Miracle in a Dry Season    Dangerous Passage





The Duchess and the Dragon by Jamie Carie

Reviewed by Lori Fox

"The story is unique and well written, and you'll fall in love with her characters."

Quaker Serena Winter, though young and beautiful, isn't seeking a husband. She's turned a fair share of suitors away, and the only one she's kept is more of friend and companion in her eyes than a lover.

Drake Weston is the Earl of Northumberland, next in line for the Dukedom by right of birth. He's arrogant and commanding, a womanizer, and a shrewd businessman.

But the death of his father, the Duke, brings news that is not only bitter, but impossible for him to live with. It sends him into despair and rage, and brings about a terrible accident, the result of which is his leaving England for the colonies as an indentured servant. His money and belongings stolen, his life in tatters, and his health gone, he finds himself in the port town of Philadelphia, nursed back to health in the arms of an angel.

Jamie Carie's second novel, The Duchess and the Dragon, is a romance set in Regency England and the early days of America. While I’m not a historical expert, it's obvious that Carie has done her homework in developing the ancient setting of London and of the new born Philadelphia.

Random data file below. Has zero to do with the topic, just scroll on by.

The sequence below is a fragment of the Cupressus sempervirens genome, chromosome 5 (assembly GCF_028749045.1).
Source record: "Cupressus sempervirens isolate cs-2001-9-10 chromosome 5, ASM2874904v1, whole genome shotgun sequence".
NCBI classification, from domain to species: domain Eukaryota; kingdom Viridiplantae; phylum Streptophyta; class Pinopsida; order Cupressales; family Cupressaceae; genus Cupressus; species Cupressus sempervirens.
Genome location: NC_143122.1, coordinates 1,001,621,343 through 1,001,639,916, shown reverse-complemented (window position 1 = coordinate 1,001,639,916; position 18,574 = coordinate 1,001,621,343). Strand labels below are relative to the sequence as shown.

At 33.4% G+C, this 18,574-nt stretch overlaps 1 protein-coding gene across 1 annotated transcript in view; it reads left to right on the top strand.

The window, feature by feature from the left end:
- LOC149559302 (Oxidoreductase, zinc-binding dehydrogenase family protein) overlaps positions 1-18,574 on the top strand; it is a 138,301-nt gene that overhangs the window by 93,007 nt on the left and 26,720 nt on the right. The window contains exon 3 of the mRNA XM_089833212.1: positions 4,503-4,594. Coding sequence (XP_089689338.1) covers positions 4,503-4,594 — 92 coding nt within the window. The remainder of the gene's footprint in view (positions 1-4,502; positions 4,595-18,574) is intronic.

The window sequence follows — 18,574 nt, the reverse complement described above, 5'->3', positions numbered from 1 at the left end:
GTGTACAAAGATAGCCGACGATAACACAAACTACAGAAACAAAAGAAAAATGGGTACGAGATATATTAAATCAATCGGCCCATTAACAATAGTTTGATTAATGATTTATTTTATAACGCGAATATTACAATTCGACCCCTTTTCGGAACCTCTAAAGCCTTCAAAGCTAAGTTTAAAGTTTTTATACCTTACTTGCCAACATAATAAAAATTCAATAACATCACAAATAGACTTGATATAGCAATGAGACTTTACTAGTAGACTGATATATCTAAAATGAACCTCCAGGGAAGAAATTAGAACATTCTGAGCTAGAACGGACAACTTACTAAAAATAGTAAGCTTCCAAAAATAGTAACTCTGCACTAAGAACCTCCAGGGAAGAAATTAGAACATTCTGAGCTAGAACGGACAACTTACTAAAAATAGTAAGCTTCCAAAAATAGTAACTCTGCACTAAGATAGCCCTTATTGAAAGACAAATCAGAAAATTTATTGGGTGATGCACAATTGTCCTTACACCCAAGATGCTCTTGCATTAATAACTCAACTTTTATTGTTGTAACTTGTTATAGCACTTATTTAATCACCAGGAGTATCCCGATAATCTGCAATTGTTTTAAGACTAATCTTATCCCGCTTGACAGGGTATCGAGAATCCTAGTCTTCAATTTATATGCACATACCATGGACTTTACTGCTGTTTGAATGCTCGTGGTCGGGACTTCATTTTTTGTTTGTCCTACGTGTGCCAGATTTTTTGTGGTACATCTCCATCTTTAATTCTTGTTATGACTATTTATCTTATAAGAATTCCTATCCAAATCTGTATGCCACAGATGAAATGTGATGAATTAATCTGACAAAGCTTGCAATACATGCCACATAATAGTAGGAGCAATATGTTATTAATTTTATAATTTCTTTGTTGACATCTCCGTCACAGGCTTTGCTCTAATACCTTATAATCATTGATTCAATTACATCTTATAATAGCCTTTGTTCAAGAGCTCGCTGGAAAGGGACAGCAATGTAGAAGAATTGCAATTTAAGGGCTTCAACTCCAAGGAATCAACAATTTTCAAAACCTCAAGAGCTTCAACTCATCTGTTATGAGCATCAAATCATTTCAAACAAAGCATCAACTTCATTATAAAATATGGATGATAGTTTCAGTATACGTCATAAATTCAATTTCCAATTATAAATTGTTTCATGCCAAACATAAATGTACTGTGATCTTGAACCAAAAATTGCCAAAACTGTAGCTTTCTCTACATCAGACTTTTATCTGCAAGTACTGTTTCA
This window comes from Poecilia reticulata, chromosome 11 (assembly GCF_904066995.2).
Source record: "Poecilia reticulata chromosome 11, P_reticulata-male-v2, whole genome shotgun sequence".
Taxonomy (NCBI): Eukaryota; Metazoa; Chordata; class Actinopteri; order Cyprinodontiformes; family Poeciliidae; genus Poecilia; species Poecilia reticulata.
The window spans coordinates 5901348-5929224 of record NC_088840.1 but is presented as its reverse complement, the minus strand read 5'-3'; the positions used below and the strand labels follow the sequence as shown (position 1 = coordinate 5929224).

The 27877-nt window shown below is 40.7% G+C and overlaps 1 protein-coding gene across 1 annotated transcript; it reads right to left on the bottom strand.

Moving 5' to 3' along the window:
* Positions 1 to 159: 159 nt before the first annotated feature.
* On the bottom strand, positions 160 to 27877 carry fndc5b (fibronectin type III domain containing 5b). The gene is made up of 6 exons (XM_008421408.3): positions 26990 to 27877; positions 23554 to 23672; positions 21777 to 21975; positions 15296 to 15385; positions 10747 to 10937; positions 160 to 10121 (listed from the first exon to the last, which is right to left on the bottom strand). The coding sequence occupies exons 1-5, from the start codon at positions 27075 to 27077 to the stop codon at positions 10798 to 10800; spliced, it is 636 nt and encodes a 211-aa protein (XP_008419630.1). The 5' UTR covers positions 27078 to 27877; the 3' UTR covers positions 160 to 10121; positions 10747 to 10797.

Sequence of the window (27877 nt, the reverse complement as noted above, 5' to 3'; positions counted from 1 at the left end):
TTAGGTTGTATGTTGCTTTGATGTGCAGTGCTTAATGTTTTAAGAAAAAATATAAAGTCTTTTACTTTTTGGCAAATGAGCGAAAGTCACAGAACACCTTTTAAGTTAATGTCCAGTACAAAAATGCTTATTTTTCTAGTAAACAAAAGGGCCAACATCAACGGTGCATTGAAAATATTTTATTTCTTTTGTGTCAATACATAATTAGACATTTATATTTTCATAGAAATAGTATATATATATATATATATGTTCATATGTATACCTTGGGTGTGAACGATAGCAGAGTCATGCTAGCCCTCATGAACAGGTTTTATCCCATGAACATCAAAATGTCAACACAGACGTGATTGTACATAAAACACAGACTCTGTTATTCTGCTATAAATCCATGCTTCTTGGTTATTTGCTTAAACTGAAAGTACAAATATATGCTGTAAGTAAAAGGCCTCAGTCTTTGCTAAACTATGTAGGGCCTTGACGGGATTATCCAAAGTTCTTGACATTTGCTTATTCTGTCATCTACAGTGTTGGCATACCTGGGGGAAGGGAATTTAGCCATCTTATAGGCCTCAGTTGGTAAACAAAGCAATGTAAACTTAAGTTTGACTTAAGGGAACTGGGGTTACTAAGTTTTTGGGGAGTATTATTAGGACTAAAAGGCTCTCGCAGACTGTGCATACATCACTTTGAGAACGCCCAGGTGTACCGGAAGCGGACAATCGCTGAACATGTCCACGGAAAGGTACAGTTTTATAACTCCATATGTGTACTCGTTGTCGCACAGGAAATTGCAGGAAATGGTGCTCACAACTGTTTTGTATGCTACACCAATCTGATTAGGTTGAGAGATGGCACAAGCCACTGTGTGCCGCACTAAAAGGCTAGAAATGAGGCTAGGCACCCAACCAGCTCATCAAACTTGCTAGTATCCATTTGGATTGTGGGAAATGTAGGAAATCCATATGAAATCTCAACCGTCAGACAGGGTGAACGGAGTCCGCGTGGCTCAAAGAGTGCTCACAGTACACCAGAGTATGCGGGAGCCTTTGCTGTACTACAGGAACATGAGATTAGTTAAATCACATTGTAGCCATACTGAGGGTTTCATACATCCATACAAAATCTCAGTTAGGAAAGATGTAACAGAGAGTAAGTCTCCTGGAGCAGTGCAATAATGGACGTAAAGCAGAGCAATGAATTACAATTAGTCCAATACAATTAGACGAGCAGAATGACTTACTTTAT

The Duchess and the Dragon stands head and shoulders above the crowd of others in its genre. Here, you will not find sappy saints prancing about and having all issues resolved with a kiss. In fact, parts of this novel are a bit racy, and not all issues are totally resolved by the end. Her writing is skillful, and well fleshed, and the choice to make Serena a Quaker lends a more interesting element than the more generic choice of simply Christian.

The one thing that I felt was lacking was tension during dangerous places. The foreshadowing was excellent, but while the aftermath of certain scenes was intense enough, the parts leading up to it were almost glossed over. I also wish there had been more face time with Daniel, the boisterous Scotsman, but that may just be my own preference.

In all, I would certainly recommend The Duchess and the Dragon to both readers of romance and historicals (and historical romance). The story is unique and well written, and you'll fall in love with her characters.

Lori Fox is a freelance writer who is working on her first novel as well as writing reviews for TitleTrakk.com. In addition to writing, she enjoys reading, making jewelry, and taking as many trips to Walt Disney World as possible with her wonderful husband Kyle. Visit her online at her website.